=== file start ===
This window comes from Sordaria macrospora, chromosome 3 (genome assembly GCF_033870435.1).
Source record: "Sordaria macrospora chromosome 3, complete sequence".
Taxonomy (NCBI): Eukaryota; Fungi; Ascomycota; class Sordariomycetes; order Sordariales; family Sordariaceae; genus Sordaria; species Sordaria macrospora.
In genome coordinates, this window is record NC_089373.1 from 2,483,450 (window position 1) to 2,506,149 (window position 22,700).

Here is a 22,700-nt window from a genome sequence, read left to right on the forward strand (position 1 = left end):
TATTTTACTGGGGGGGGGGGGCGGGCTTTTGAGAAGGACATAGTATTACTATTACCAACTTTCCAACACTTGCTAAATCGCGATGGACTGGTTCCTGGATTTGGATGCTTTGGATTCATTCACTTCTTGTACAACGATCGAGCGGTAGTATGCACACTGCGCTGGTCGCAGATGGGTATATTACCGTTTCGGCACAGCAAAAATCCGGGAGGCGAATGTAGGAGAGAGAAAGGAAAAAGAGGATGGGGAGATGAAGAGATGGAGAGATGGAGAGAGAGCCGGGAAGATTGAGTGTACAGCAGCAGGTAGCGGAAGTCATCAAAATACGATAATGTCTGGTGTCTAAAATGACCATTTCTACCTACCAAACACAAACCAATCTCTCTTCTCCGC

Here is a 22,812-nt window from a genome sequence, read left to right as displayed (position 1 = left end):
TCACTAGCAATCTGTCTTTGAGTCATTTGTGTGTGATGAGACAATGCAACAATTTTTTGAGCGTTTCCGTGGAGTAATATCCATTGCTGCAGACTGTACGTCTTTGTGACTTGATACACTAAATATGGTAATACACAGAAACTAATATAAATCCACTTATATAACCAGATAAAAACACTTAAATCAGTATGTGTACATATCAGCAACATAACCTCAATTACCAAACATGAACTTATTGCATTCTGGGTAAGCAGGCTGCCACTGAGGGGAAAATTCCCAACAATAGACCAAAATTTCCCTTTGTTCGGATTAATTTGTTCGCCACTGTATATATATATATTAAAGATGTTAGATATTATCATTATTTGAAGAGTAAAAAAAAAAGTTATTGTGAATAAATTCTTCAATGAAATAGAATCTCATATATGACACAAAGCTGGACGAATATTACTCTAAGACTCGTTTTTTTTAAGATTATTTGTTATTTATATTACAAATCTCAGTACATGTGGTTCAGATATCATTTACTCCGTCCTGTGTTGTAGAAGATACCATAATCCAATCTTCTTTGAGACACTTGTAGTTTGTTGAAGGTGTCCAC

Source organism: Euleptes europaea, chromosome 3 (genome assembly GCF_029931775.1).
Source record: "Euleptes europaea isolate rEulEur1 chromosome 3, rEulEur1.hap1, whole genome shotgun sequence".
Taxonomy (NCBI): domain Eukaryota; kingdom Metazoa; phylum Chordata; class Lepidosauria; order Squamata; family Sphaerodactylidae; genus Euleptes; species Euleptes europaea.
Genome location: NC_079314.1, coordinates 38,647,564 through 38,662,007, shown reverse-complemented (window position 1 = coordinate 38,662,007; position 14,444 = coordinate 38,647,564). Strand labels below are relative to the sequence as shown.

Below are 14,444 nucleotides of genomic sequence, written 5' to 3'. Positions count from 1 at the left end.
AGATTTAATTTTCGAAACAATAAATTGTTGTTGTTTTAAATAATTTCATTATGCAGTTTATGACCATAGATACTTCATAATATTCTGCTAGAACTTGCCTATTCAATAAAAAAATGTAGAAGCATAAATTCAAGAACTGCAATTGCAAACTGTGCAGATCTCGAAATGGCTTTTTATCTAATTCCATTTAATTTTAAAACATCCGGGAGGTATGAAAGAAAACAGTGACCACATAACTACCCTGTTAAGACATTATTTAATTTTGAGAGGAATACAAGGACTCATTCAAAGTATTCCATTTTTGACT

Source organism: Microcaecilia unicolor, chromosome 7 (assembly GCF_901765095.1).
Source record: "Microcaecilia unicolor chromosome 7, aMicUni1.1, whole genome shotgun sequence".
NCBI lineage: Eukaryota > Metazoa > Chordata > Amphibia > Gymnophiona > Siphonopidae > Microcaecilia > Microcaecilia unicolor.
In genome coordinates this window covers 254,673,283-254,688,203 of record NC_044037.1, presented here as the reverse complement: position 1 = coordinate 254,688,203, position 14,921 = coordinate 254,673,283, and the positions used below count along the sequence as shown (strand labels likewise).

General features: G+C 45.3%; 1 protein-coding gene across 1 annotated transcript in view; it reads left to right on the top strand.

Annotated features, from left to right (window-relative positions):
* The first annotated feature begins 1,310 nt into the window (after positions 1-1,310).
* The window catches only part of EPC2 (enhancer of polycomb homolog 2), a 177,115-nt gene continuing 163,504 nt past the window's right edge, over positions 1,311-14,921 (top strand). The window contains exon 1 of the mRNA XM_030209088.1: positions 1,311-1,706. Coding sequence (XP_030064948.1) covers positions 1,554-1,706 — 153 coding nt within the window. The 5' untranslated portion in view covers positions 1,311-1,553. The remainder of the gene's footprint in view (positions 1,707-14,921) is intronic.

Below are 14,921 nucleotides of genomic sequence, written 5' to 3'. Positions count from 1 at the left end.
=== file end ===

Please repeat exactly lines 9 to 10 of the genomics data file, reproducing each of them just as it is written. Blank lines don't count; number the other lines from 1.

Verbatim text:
Source organism: Euleptes europaea, chromosome 3 (genome assembly GCF_029931775.1).
Source record: "Euleptes europaea isolate rEulEur1 chromosome 3, rEulEur1.hap1, whole genome shotgun sequence".